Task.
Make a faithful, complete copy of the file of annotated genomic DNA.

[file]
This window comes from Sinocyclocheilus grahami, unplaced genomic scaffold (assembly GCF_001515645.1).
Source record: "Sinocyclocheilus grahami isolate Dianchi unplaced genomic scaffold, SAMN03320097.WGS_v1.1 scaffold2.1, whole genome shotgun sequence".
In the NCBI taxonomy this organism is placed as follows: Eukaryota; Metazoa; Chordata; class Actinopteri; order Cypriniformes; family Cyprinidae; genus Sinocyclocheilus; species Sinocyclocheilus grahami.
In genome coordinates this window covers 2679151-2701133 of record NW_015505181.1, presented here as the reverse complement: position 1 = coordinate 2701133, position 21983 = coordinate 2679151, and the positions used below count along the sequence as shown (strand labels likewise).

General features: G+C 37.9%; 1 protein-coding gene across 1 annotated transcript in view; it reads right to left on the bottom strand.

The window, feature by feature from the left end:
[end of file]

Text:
This window comes from Sinocyclocheilus grahami, unplaced genomic scaffold (assembly GCF_001515645.1).
Source record: "Sinocyclocheilus grahami isolate Dianchi unplaced genomic scaffold, SAMN03320097.WGS_v1.1 scaffold2.1, whole genome shotgun sequence".
In the NCBI taxonomy this organism is placed as follows: Eukaryota; Metazoa; Chordata; class Actinopteri; order Cypriniformes; family Cyprinidae; genus Sinocyclocheilus; species Sinocyclocheilus grahami.
In genome coordinates this window covers 2679151-2701133 of record NW_015505181.1, presented here as the reverse complement: position 1 = coordinate 2701133, position 21983 = coordinate 2679151, and the positions used below count along the sequence as shown (strand labels likewise).

General features: G+C 37.9%; 1 protein-coding gene across 1 annotated transcript in view; it reads right to left on the bottom strand.

The window, feature by feature from the left end: